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GPs must start saying ‘no’ to extra work

‘Does general practice have boundaries?’ I asked myself as I headed off to visit a 90-year-old woman at 11pm on an out-of-hours shift.

We had been asked to treat a housebound patient who had faecal impaction and severe pain.

Apparently paramedics had been, spent an hour or two, assessed and concluded there was nothing they could do. The district nurse team decided it was not their role (although surely this is typical work for a district nurse) so the verdict was that there would have to be a GP visit. My response was to turn this into an adventure for the trainee and student and I asked them to accompany me.

‘Hello, nurse,’ the patient’s husband greeted me, before telling us how long his wife had waited, how many health workers had visited, and how cross he was with us.

For the procedure, I pulled on two pairs of Marigold gloves and deployed liberal quantities of KY jelly. After a heady five minutes of junior doctor-style ‘getting on with it’, my mission was accomplished. It gave me some pleasure to record in the patient’s notes: ‘Faeces evacuated manually and heroically.’

The next day, I wondered when manual evacuation had ever been on my list of teamwork jobs as a GP. Perhaps my response to the request from the patient with faecal impaction should have been, ‘this is not my remit’. But this is still an uncomfortable line to take. Most GPs are still trying to retain the qualities of Mother Teresa while adopting those of Lord Sugar. But being saintly and ruthless is increasingly difficult in the current climate.

Every day, I hear non-GP colleagues say they can’t take an INR because the patient is not on their caseload, they haven’t been signed up to do flu jabs, that a job’s not part of their remit or they have stopped providing the service a patient needs.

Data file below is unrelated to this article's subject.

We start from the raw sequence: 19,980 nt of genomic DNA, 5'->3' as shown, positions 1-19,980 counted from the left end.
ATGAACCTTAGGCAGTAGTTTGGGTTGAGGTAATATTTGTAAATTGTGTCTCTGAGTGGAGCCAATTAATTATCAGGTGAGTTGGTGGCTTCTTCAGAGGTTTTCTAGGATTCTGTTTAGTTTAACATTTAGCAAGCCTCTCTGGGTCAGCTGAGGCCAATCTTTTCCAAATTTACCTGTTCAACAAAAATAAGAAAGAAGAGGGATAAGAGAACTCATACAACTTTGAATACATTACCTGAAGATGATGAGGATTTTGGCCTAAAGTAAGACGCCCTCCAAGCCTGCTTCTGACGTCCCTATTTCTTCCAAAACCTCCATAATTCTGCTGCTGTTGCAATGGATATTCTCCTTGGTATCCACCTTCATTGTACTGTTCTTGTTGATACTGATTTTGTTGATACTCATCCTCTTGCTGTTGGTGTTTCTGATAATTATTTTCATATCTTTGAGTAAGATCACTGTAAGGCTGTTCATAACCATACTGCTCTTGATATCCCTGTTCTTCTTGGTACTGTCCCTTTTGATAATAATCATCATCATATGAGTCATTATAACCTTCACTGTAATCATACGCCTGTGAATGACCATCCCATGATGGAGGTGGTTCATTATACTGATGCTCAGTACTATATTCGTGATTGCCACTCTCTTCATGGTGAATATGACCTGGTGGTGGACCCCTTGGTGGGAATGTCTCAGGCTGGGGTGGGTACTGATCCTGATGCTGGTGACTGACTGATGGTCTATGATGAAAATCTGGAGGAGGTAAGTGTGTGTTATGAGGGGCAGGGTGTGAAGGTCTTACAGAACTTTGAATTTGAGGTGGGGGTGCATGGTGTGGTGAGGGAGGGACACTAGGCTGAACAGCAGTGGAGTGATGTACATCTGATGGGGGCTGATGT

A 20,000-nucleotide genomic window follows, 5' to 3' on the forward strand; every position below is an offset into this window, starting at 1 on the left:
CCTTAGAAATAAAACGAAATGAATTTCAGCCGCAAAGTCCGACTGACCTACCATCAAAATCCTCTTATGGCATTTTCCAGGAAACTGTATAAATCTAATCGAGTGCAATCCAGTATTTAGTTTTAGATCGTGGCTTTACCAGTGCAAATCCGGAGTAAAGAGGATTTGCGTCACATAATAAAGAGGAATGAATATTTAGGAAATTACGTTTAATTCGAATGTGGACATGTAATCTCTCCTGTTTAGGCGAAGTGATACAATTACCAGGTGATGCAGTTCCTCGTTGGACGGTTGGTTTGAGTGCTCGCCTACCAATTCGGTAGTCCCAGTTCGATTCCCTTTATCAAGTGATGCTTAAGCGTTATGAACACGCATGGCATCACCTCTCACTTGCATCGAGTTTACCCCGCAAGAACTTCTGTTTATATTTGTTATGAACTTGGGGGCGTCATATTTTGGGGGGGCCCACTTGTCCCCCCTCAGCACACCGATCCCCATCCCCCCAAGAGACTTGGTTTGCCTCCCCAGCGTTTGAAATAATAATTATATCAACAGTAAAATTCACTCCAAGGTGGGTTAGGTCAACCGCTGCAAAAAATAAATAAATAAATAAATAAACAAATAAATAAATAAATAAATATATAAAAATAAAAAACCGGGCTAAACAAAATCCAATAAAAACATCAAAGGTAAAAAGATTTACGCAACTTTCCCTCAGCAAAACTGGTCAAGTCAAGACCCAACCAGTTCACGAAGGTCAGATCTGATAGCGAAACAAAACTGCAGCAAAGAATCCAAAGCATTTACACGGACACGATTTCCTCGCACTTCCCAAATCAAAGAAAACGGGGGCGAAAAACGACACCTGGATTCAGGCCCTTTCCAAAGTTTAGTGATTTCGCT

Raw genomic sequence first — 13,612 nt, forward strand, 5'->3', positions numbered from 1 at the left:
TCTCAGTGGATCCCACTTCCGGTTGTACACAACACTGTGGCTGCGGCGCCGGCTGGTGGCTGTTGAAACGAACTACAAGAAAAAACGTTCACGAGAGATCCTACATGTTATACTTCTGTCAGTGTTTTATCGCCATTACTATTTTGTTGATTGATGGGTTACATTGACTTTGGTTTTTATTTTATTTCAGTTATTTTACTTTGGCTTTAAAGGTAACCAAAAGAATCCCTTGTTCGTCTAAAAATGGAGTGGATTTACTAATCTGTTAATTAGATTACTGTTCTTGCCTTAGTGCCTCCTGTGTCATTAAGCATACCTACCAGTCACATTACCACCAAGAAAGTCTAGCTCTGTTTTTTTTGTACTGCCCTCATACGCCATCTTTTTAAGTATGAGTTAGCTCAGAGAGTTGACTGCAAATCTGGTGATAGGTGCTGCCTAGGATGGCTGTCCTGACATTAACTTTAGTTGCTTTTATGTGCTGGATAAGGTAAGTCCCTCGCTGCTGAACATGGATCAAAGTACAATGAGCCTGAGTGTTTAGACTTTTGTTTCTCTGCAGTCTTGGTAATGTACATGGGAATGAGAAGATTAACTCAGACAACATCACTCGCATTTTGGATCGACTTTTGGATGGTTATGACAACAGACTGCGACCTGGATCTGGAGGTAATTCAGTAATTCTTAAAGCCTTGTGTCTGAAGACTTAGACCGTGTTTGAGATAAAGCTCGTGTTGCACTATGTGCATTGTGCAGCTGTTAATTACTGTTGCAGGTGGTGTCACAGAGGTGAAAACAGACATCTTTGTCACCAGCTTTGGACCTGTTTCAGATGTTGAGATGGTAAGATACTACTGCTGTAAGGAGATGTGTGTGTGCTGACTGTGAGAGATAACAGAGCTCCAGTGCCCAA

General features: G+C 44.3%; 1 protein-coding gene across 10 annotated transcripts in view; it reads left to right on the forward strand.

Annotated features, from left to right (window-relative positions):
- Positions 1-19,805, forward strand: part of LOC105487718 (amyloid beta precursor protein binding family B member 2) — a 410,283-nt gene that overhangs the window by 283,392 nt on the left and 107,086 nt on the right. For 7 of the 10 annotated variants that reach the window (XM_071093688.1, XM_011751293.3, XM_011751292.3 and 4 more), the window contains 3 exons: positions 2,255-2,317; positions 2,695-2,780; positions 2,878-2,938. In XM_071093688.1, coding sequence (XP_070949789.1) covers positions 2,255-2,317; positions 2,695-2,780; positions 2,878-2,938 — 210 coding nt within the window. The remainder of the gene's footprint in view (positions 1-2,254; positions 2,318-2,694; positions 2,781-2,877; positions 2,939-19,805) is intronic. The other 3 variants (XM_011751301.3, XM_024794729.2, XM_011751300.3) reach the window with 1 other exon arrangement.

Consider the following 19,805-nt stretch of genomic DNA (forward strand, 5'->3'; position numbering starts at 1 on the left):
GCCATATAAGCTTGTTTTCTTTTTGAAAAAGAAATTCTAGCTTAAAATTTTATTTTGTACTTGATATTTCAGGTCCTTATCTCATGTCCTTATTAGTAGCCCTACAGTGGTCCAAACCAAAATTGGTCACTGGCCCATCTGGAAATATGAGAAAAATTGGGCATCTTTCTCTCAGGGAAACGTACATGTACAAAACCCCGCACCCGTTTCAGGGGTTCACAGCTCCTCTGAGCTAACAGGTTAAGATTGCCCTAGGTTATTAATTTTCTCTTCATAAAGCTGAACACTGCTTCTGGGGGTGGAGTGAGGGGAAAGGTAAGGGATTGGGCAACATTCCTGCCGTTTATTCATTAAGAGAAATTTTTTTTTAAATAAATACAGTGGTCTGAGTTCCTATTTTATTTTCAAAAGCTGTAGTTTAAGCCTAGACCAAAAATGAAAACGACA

Unfortunately, the reality is that all those shunned activities end up in GPs’ caseloads. And ‘work dump’ is getting worse all the time.

Multi-disciplinary support for GPs from paramedics, pharmacists, nurses and therapists is theoretically a way to rescue us from the unsustainable current model. But it can only work if each member of the team takes their share of demand, rather than passing cases back to us. Everyone’s workload has gone up and GPs can no longer pick up the slack.


For example, GP appointments are often exploited when patients have been told to ask for letters declaring them ‘fit to use gym equipment’ or ‘unfit to take exams’. I spend two to three hours a week on unnecessary paperwork like this. Even if I charge a patient the standard non-NHS fee for this, I resent the fact that they have kept me from treating someone who is actually ill.

So we need to demand support from the rest of the NHS. Teamwork must be the way forward, whether this involves paramedics and nurse practitioners running rapid-access clinics for urgent cases, or innovative schemes such as Medihome, which provides regular post-discharge visits to elderly patients.

I’d advise GPs to adopt three rules for refusing work. First, don’t accept something as your job just because no one else will do it. Second, don’t be reticent about explaining to patients that the NHS can’t cover everything. Finally, and most importantly, resist extra jobs unless funding comes with them.

GPC and RCGP leaders have begun campaigns calling for better support for GPs – and we must hope patient groups and the Government will listen.

But without boundaries indicating which tasks belong to which roles in primary care, GPs will continue to be overwhelmed. Rising demand is crippling our profession, but if colleagues refuse to share the load we don’t stand a chance.

The next time I am asked to deal with faecal impaction, I will tell them exactly where to stick it.

Dr Fiona Cornish is a GP in Cambridge and former chair of the Medical Women’s Federation.